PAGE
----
Four myths debunked in the Democratic presidential debate

Democratic candidates Bernie Sanders, Kamala Harris, Andrew Yang and Tom Steyer look to make their point on the debate stage on Wednesday night. Melina Mara/Washington Post

Wednesday night’s Democratic presidential debate, a substantive event that managed to cover new policy ground, should permanently retire a batch of lazy narratives about the primary contest. It turns out that the Democratic Party might not be bent on self-destruction after all. There are no less than four bits of conventional wisdom that we should drop.

Let’s begin with the entire notion of “front-runners.” For better or worse, the 10 people on stage — six of whom have qualified for December’s debate — represent the universe of plausible nominees. No, the Democrats are not pining for former Massachusetts governor Deval Patrick (who had to cancel a campaign event in Atlanta when almost no one showed up), nor for former New York mayor Mike Bloomberg. I would like to think that Democrats are wise enough to latch onto someone like wonky moderate Sen. Michael Bennet, D-Colo., but that doesn’t seem likely to happen.

While Rep. Tulsi Gabbard, D-Hawaii, plainly the winner of the President Donald Trump/Bashar al-Assad primary, and Tom Steyer have zero chance of becoming the nominee, as many as half a dozen candidates are very much in the race. Put aside the polls 75 days out from the Iowa caucuses and look at the candidates with the gravitas, political skills and ground game to finish strongly in that contest.

Forget the never-ending media narrative that former vice president Joe Biden is at political death’s door. Realistically, Biden, Sen. Bernie Sanders, I-Vt., any of the three female U.S. senators on the stage or South Bend, Indiana, Mayor Pete Buttigieg could finish in the top few slots in Iowa. For some, that will be a moral victory (Comeback kid Kamala Harris comes in third!); for others, it will confirm that they deserve top-tier status (Buttigieg blitzes!). From here on out, candidate quality and organization will determine the Iowa winner.

Next, let’s do away with the “Democrats have moved too far left!” narrative. Sen. Elizabeth Warren, D-Mass., is scrambling to get back into the electability zone by modifying her Medicare-for-all plan, Sen. Amy Klobuchar, D-Minn., and Buttigieg are battling for the “Midwest moderate” label, and Sen. Cory Booker, D-N.J., had his best debate defending wealth creation and international leadership based on American values. The race for the sweet spot — progressive but electable — is on.

Then there is the “Biden is a goner” storyline. To be clear, he makes plenty of small gaffes (“punching” against domestic violence, boasting of his support from the “only” black woman elected to the Senate), but none has or is likely to dislodge his core base of support, especially among African American voters who know him and appreciate his loyalty to former president Barack Obama.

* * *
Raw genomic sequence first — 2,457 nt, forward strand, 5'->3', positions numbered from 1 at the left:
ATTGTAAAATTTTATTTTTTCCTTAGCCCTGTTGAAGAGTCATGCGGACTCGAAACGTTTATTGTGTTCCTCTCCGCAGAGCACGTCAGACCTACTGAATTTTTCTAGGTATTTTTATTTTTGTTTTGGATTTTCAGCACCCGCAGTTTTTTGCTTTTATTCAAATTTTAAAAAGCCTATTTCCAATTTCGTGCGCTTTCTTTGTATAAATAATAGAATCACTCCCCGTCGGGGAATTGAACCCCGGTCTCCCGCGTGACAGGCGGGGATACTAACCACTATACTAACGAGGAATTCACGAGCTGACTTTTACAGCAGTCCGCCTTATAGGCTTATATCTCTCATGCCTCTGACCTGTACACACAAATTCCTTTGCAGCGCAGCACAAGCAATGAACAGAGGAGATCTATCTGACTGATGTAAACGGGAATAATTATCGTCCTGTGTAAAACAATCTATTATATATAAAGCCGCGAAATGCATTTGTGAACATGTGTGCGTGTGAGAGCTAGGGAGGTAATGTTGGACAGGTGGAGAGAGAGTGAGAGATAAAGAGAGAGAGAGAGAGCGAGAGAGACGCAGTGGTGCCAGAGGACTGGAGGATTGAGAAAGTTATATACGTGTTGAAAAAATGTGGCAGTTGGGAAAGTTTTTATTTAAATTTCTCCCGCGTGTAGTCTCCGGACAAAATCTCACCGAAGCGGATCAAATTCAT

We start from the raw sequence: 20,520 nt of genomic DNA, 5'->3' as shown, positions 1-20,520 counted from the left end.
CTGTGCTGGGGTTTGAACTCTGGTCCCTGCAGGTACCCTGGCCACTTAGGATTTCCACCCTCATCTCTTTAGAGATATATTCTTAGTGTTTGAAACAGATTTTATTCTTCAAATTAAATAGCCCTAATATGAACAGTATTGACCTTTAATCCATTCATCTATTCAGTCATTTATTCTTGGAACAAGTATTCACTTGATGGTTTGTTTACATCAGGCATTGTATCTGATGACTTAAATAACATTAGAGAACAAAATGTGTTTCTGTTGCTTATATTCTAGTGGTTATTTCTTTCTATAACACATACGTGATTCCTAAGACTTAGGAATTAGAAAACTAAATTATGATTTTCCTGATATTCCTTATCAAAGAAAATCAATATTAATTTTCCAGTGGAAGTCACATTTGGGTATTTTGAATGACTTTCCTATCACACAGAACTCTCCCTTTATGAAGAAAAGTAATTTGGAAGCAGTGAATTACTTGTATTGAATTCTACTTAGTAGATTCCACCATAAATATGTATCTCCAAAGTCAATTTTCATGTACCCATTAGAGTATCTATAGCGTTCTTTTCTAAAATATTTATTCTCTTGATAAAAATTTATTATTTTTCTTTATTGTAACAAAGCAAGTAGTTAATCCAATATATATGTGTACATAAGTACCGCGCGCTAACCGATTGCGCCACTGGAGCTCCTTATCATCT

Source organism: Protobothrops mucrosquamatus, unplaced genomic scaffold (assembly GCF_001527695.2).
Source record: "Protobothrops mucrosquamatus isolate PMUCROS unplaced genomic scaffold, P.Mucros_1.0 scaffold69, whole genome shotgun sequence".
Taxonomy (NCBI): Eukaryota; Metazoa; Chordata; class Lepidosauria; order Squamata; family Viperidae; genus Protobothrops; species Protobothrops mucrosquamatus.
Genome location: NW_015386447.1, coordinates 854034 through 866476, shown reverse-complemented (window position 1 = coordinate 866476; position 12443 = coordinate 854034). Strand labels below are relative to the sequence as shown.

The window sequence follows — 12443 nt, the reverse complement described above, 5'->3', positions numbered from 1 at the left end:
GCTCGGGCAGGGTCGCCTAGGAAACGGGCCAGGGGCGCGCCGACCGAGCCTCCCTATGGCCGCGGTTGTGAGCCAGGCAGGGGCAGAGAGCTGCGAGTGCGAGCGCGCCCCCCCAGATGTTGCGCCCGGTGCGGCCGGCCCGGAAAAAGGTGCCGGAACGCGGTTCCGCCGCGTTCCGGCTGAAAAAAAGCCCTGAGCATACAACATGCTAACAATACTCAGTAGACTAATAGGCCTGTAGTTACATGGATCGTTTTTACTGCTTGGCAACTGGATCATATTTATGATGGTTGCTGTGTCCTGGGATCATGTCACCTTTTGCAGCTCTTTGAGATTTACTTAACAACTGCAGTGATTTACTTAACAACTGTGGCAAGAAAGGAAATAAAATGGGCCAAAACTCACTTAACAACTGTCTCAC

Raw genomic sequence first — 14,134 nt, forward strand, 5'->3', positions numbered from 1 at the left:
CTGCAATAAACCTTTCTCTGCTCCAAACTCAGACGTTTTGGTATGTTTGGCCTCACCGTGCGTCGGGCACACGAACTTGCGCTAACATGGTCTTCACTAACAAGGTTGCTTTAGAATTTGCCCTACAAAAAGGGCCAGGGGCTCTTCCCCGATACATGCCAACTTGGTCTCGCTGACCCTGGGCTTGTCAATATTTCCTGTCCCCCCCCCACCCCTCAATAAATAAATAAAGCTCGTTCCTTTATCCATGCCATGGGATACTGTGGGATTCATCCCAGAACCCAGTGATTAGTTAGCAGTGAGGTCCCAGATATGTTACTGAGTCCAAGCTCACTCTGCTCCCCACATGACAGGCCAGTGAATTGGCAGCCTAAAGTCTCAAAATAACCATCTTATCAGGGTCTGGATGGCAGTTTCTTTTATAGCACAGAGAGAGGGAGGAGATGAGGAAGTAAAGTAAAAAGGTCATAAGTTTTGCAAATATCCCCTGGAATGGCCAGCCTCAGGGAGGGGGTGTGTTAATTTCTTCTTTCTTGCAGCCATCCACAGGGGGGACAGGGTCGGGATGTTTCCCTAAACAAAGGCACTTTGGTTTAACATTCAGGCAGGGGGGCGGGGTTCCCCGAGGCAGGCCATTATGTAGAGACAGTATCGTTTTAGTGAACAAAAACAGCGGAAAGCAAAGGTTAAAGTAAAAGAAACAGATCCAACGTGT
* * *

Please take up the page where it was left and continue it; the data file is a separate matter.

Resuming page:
Every once in a while, as he did on foreign policy questions, Biden reminds us that the prospect of an experienced insider sounds attractive to an electorate that has watched Trump blow up one alliance, government institution and norm after another. (“I’d go back in making sure we had the alliances we had. ... [Trump] has given North Korea everything they wanted, creating the legitimacy by having a meeting with Kim Jong Un, who’s a thug — although [Kim] points out that I’m a rabid dog who needs to be beaten with a stick.”) Biden might not win the nomination, but he has as good a chance as four or five of his rivals.

Finally, Klobuchar went a long way toward burying the notion that women are “risky.” It often feels that pundits have forgotten that a slew of women won House, Senate and governor races in 2018.

Klobuchar put it well when she declared, “I am the one that has passed over a hundred bills as the lead Democrat in that gridlock of Washington in Congress on this stage. I think you’ve got to win. And I am the one, Mr. Vice President, that has been able to win every red and purple congressional district as a lead on a ticket every time. I govern both with my head and my heart.”

With a well-received joke, she concluded, “And if you think a woman can’t beat Donald Trump, Nancy Pelosi does it every single day.” Four of the 10 candidates in the pared-down debate were women, who were asked a flurry of policy questions from four female moderators. Women have a permanent place at the highest levels of media and politics. To quote Mick Mulvaney, “Get over it.”



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(2) comments


Good article. These people had to start moving off of positions that were extreme (never electable) or just plain unrealistic. They have to steal middle of the road voters that aren't tied to any side. This is a start!


Aiming for the absolute political middle is wasteful because it is chasing after something unattainable (conversion of the right leaning) at the cost of losing enthusiasm with the mainstream of the party and votes of the left wing. But To capture the swing electorate, the key is to not turn off voters who might have voted for them by default as a way to vote against Trump. To do that all they have to do is manage to not be even worse (in each voter's eyes). So in the general election blandness will do. But to win the primaries, they have to stand out from the crowd. And to stand out from the crowd they have to resist the urge to do exactly what all the others are doing to stand out.

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